SULPHURETED, a. Applied to gaseous bodies holding sulphur in solution; as sulphureted hydrogen.

    SULPHURIC, a. Pertaining to sulphur; more strictly, designating an acid formed by sulphur saturated with oxygen; as sulphuric acid, formerly called vitriolic acid, or oil of vitrol.

    SULPHUROUS, a. Like sulphur; containing sulphur; also, designating an acid formed by sulphur subsaturated with oxygen. This is called sulphurous acid.

    SULPHUR-WORT, n. A plant, hog’s fennel, of the genus Peucedanum.

    SULPHURY, a. Partaking of sulphur; having the qualities of sulphur.

    SULTAN, n. [Heb. to rule.] An appellation given to the emperor of the Turks, denoting ruler or commander.

    SULTANA, SULTANESS, n. The queen of a sultan; the empress of the Turks.

    SULTAN-FLOWER, n. A plant, a species of Centaurea.

    SULTANRY, n. An eastern empire; the dominions of a sultan.

    SULTRINESS, n. [from sultry.] The state of being sultry; heat with a moist or close air.

    SULTRY, a.

    1. Very hot, burning and oppressive; as Libya’s sultry deserts.NWAD SULTRY.2

    2. Very hot and moist, or hot, close, stagnant and unelastic; as air or the atmosphere. A sultry air is usually enfeebling and oppressive to the human body.NWAD SULTRY.3

    Such as born beneath the burning skyNWAD SULTRY.4

    And sultry sun, betwixt the tropics lie.NWAD SULTRY.5

    SUM, n. [L. summa, a sum; L. simul, together; Heb. to set or place.]

    1. The aggregate of two or more numbers, magnitudes, quantities or particulars; the amount or whole of any number of individuals or particulars added. The sum of 5 and 7 is 12.NWAD SUM.2

    How precious are thy thoughts to me, O God! how great is the sum of them! Psalm 139:17.NWAD SUM.3

    Take the sum of all the congregation. Numbers 1:2.NWAD SUM.4

    [Sum is now applied more generally to numbers, and number to persons.]NWAD SUM.5

    2. A quantity of money or currency; any amount indefinitely. I sent him a sum of money, a small sum, or a large sum. I received a large sum in bank notes.NWAD SUM.6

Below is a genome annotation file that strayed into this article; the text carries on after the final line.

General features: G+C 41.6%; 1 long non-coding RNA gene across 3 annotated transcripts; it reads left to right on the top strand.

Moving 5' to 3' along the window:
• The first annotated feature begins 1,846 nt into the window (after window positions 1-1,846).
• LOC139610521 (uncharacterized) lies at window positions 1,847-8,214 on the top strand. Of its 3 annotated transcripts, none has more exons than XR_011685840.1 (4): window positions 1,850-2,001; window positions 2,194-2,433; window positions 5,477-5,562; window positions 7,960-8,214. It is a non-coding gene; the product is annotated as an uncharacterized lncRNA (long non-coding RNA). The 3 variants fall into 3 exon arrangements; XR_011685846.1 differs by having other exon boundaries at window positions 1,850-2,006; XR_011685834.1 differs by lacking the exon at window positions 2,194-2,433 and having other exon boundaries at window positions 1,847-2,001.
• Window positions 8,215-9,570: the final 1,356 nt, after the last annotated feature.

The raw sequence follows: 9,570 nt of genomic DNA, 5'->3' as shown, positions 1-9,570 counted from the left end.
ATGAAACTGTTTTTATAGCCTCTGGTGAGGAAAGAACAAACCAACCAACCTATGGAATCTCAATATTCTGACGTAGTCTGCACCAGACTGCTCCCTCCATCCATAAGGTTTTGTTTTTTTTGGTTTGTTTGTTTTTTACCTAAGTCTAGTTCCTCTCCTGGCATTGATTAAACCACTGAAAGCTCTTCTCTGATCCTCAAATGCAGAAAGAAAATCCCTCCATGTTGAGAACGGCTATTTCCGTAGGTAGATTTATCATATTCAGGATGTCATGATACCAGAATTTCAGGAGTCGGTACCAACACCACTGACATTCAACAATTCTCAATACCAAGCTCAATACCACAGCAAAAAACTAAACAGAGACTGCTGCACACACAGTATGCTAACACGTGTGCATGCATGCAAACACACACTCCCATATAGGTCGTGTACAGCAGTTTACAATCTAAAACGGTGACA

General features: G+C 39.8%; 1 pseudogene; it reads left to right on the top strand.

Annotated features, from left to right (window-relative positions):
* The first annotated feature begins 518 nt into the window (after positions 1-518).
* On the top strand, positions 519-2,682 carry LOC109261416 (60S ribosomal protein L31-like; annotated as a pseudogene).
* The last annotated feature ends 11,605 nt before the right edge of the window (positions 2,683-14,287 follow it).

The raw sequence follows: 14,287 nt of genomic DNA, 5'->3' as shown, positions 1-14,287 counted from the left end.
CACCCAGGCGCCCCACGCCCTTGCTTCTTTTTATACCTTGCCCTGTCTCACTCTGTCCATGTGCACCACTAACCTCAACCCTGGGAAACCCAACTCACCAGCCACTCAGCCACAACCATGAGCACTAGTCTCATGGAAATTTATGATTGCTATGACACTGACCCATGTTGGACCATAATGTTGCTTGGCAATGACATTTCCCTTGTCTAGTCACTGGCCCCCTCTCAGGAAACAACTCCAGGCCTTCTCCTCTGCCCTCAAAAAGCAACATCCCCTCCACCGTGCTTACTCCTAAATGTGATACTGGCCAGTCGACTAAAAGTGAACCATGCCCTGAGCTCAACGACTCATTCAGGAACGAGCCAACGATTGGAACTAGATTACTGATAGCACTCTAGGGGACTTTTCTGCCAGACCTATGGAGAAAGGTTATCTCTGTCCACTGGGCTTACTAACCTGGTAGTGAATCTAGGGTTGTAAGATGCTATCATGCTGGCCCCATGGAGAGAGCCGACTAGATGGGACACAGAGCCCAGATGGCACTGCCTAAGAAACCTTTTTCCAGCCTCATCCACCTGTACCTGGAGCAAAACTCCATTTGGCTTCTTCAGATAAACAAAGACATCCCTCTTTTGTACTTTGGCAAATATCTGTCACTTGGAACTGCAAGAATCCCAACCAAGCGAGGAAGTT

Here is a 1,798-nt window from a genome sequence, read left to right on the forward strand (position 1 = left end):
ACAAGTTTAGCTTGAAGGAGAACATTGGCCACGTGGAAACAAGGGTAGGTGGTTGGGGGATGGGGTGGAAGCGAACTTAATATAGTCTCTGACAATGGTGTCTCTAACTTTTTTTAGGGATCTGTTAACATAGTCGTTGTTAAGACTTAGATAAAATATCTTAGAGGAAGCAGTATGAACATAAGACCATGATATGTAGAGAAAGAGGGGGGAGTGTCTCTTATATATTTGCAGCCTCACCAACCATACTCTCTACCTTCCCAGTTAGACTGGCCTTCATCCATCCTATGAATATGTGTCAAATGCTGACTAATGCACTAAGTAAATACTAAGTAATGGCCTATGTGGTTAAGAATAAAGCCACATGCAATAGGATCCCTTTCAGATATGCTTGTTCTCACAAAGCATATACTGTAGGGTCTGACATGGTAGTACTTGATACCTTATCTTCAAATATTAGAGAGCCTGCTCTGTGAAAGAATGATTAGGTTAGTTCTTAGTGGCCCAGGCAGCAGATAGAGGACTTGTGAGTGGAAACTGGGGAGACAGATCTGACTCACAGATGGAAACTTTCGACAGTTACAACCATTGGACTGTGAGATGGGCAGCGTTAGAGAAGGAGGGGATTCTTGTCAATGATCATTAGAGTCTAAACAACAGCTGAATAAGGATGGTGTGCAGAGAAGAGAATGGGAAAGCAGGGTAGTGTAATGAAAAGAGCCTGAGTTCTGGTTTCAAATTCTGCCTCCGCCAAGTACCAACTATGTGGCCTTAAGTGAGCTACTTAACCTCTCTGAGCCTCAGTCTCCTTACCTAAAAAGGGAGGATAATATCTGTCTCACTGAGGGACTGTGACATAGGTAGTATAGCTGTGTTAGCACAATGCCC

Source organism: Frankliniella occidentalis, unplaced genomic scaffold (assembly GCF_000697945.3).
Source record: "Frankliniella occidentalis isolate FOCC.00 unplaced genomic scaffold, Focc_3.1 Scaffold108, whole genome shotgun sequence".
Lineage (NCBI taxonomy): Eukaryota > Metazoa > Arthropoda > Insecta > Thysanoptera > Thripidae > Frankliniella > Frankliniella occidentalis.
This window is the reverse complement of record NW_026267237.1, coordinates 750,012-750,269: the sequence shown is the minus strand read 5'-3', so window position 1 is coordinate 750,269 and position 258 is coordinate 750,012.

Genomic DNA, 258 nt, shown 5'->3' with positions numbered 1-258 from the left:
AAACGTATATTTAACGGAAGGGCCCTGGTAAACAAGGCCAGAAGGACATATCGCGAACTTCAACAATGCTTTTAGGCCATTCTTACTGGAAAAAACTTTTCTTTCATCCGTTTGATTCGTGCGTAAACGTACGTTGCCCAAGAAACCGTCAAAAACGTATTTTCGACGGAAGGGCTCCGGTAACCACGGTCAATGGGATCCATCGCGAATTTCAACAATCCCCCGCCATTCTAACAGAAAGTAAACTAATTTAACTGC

3. Compendium; abridgment; the amount; the substance. This is the sum of all the evidence in the case. This is the sum and substance of all his objections. The sum of all I have said is this.NWAD SUM.7

    The phrase, in sum, is obsolete or nearly so.NWAD SUM.8

    In sum, the gospel considered as a law, prescribes every virtue to our conduct, and forbids every sin.NWAD SUM.9

    4. Highth; completion.NWAD SUM.10

    Thus have I told thee all my state, and broughtNWAD SUM.11

    My story to the sum of earthly bliss.NWAD SUM.12

    SUM, v.t. To add particulars into one whole; to collect two or more particular numbers into one number; to cast up; usually followed by up, but it is superfluous. Custom enables a man to sum up a long column of figures with surprising facility and correctness.

    The hour doth rather sum up the moments, than divide the day.NWAD SUM.14

    1. To bring or collect into a small compass; to comprise in a few words; to condense. He summed up his arguments at the close of his speech, with great force and effect.NWAD SUM.15

    “Go to the ant, thou sluggard,” in few words, sums up the moral of this fable.NWAD SUM.16

    2. In falconry, to have feathers full grown.NWAD SUM.17

    With prosperous wing full summ’d. [Unusual.]NWAD SUM.18

    SUMAC, SUMACH, n. shu’mak. A plant or shrub of the genus Rhus, of many species, some of which are used in tanning and dyeing, and in medicine.

    SUMLESS, a. Not to be computed; of which the amount cannot be ascertained.

    The sumless treasure of exhausted mines.NWAD SUMLESS.2

    SUMMARILY, adv. [from summary.] In a summary manner; briefly; concisely; in a narrow compass or in few words. The Lord’s prayer teaches us summarily the things we are to ask for.

    1. In a short way or method.NWAD SUMMARILY.2

    When the parties proceed summarily, and they choose the ordinary way of proceeding, the cause is made plenary.NWAD SUMMARILY.3

    SUMMARY, a. [L. summa.] Reduced into a narrow compass, or into few words; short; brief; concise; compendious; as a summary statement of arguments or objections; a summary proceeding or process.

    SUMMARY, n. An abridged account; an abstract, abridgment or compendium, containing the sum or substance of a fuller account; as the comprehensive summary of our duty to God in the first table of the law.

    SUMMED, pp. [from sum.] Collected into a total amount; fully grown, as feathers.